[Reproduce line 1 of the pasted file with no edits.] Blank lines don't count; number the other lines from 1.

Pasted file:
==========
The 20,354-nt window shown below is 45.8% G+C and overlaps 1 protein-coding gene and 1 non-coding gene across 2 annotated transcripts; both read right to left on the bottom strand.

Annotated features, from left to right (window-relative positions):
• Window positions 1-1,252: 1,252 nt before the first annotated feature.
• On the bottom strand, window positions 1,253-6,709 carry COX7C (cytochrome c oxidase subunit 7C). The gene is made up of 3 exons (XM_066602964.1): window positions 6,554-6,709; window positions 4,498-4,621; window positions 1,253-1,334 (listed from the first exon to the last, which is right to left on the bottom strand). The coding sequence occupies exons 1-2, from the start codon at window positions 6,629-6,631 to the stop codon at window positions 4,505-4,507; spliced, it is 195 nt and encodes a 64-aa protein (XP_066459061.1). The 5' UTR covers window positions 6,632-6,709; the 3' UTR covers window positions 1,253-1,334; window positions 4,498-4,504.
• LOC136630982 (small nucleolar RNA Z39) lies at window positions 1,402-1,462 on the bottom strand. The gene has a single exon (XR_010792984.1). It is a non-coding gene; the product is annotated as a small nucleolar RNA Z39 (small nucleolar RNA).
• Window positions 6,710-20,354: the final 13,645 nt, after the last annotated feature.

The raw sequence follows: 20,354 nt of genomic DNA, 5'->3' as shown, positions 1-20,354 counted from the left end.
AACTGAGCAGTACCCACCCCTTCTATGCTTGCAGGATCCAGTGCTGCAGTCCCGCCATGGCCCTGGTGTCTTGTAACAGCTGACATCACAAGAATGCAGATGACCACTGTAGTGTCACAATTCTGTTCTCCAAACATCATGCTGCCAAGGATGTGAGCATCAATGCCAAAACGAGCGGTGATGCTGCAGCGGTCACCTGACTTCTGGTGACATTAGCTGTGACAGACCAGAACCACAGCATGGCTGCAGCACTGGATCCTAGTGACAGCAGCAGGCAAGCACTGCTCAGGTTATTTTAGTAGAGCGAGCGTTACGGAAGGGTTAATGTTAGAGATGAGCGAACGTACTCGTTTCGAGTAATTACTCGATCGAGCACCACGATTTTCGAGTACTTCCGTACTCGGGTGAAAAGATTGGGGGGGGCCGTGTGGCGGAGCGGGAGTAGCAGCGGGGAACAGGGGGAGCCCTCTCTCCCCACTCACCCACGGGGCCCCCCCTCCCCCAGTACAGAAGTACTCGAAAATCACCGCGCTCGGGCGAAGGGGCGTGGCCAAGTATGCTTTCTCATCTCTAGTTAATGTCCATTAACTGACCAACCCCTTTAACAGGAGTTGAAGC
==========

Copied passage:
The 20,354-nt window shown below is 45.8% G+C and overlaps 1 protein-coding gene and 1 non-coding gene across 2 annotated transcripts; both read right to left on the bottom strand.